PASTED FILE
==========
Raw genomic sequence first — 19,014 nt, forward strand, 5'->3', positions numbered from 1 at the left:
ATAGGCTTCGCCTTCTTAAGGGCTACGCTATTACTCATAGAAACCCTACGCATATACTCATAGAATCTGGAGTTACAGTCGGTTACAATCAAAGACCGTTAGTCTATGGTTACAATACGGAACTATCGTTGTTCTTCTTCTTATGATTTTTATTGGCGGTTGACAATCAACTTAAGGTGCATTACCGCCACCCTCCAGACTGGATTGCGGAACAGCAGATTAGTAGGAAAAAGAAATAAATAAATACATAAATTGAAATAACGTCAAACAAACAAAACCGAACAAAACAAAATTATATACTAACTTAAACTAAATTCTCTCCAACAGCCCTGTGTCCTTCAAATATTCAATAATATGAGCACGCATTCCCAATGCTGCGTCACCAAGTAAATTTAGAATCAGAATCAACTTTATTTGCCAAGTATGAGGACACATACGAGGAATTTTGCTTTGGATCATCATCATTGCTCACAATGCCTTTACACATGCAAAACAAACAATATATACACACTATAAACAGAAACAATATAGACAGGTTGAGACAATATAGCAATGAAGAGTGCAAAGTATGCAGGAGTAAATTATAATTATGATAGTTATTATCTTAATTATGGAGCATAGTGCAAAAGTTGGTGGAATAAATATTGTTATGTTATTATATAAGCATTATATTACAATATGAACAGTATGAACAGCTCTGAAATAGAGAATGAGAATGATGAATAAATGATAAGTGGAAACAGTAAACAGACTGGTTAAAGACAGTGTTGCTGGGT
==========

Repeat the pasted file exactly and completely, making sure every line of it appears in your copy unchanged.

Raw genomic sequence first — 19,014 nt, forward strand, 5'->3', positions numbered from 1 at the left:
ATAGGCTTCGCCTTCTTAAGGGCTACGCTATTACTCATAGAAACCCTACGCATATACTCATAGAATCTGGAGTTACAGTCGGTTACAATCAAAGACCGTTAGTCTATGGTTACAATACGGAACTATCGTTGTTCTTCTTCTTATGATTTTTATTGGCGGTTGACAATCAACTTAAGGTGCATTACCGCCACCCTCCAGACTGGATTGCGGAACAGCAGATTAGTAGGAAAAAGAAATAAATAAATACATAAATTGAAATAACGTCAAACAAACAAAACCGAACAAAACAAAATTATATACTAACTTAAACTAAATTCTCTCCAACAGCCCTGTGTCCTTCAAATATTCAATAATATGAGCACGCATTCCCAATGCTGCGTCACCAAGTAAATTTAGAATCAGAATCAACTTTATTTGCCAAGTATGAGGACACATACGAGGAATTTTGCTTTGGATCATCATCATTGCTCACAATGCCTTTACACATGCAAAACAAACAATATATACACACTATAAACAGAAACAATATAGACAGGTTGAGACAATATAGCAATGAAGAGTGCAAAGTATGCAGGAGTAAATTATAATTATGATAGTTATTATCTTAATTATGGAGCATAGTGCAAAAGTTGGTGGAATAAATATTGTTATGTTATTATATAAGCATTATATTACAATATGAACAGTATGAACAGCTCTGAAATAGAGAATGAGAATGATGAATAAATGATAAGTGGAAACAGTAAACAGACTGGTTAAAGACAGTGTTGCTGGGT